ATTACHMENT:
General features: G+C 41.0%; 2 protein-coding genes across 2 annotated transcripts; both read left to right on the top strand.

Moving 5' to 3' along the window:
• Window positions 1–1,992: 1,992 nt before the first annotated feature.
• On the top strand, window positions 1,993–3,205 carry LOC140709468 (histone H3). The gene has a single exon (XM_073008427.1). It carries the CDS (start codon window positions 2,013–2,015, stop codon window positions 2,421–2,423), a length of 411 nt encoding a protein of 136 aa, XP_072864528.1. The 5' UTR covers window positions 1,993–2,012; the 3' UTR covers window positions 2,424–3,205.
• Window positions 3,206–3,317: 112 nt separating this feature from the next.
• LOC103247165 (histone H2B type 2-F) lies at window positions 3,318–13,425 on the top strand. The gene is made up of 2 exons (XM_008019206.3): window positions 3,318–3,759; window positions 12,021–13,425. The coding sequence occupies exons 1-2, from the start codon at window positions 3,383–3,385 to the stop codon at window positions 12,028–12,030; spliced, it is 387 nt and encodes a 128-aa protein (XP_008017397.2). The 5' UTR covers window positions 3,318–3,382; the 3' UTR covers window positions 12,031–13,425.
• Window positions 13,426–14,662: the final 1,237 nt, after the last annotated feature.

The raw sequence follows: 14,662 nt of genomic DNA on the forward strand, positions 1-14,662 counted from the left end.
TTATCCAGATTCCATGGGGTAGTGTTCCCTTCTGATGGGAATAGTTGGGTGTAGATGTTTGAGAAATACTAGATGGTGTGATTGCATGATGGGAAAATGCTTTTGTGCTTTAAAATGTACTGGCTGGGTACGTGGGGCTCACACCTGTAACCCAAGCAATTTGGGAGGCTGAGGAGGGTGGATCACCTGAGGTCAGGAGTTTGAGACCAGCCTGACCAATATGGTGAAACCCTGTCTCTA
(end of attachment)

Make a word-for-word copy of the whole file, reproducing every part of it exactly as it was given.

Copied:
General features: G+C 41.0%; 2 protein-coding genes across 2 annotated transcripts; both read left to right on the top strand.

Moving 5' to 3' along the window:
• Window positions 1–1,992: 1,992 nt before the first annotated feature.
• On the top strand, window positions 1,993–3,205 carry LOC140709468 (histone H3). The gene has a single exon (XM_073008427.1). It carries the CDS (start codon window positions 2,013–2,015, stop codon window positions 2,421–2,423), a length of 411 nt encoding a protein of 136 aa, XP_072864528.1. The 5' UTR covers window positions 1,993–2,012; the 3' UTR covers window positions 2,424–3,205.
• Window positions 3,206–3,317: 112 nt separating this feature from the next.
• LOC103247165 (histone H2B type 2-F) lies at window positions 3,318–13,425 on the top strand. The gene is made up of 2 exons (XM_008019206.3): window positions 3,318–3,759; window positions 12,021–13,425. The coding sequence occupies exons 1-2, from the start codon at window positions 3,383–3,385 to the stop codon at window positions 12,028–12,030; spliced, it is 387 nt and encodes a 128-aa protein (XP_008017397.2). The 5' UTR covers window positions 3,318–3,382; the 3' UTR covers window positions 12,031–13,425.
• Window positions 13,426–14,662: the final 1,237 nt, after the last annotated feature.

The raw sequence follows: 14,662 nt of genomic DNA on the forward strand, positions 1-14,662 counted from the left end.
TTATCCAGATTCCATGGGGTAGTGTTCCCTTCTGATGGGAATAGTTGGGTGTAGATGTTTGAGAAATACTAGATGGTGTGATTGCATGATGGGAAAATGCTTTTGTGCTTTAAAATGTACTGGCTGGGTACGTGGGGCTCACACCTGTAACCCAAGCAATTTGGGAGGCTGAGGAGGGTGGATCACCTGAGGTCAGGAGTTTGAGACCAGCCTGACCAATATGGTGAAACCCTGTCTCTA